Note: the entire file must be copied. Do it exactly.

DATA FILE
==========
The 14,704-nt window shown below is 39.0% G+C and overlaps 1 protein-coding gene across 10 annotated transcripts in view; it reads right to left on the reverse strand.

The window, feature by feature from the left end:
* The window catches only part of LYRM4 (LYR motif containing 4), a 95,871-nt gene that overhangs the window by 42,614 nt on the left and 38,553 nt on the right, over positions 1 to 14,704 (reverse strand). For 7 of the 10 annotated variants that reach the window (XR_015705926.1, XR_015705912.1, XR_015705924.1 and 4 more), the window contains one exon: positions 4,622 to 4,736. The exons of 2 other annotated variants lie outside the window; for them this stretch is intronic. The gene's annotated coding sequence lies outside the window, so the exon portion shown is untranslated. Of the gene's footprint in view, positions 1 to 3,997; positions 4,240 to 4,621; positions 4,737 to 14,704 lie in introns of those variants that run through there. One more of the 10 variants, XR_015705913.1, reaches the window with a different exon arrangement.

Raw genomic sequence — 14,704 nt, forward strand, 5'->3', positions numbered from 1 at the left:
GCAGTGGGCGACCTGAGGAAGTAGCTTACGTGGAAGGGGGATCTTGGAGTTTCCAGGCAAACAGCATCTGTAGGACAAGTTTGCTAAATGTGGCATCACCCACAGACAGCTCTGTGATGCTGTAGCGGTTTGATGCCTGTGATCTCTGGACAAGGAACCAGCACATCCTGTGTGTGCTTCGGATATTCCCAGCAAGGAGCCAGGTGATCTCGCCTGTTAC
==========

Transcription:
The 14,704-nt window shown below is 39.0% G+C and overlaps 1 protein-coding gene across 10 annotated transcripts in view; it reads right to left on the reverse strand.

The window, feature by feature from the left end:
* The window catches only part of LYRM4 (LYR motif containing 4), a 95,871-nt gene that overhangs the window by 42,614 nt on the left and 38,553 nt on the right, over positions 1 to 14,704 (reverse strand). For 7 of the 10 annotated variants that reach the window (XR_015705926.1, XR_015705912.1, XR_015705924.1 and 4 more), the window contains one exon: positions 4,622 to 4,736. The exons of 2 other annotated variants lie outside the window; for them this stretch is intronic. The gene's annotated coding sequence lies outside the window, so the exon portion shown is untranslated. Of the gene's footprint in view, positions 1 to 3,997; positions 4,240 to 4,621; positions 4,737 to 14,704 lie in introns of those variants that run through there. One more of the 10 variants, XR_015705913.1, reaches the window with a different exon arrangement.

Raw genomic sequence — 14,704 nt, forward strand, 5'->3', positions numbered from 1 at the left:
GCAGTGGGCGACCTGAGGAAGTAGCTTACGTGGAAGGGGGATCTTGGAGTTTCCAGGCAAACAGCATCTGTAGGACAAGTTTGCTAAATGTGGCATCACCCACAGACAGCTCTGTGATGCTGTAGCGGTTTGATGCCTGTGATCTCTGGACAAGGAACCAGCACATCCTGTGTGTGCTTCGGATATTCCCAGCAAGGAGCCAGGTGATCTCGCCTGTTAC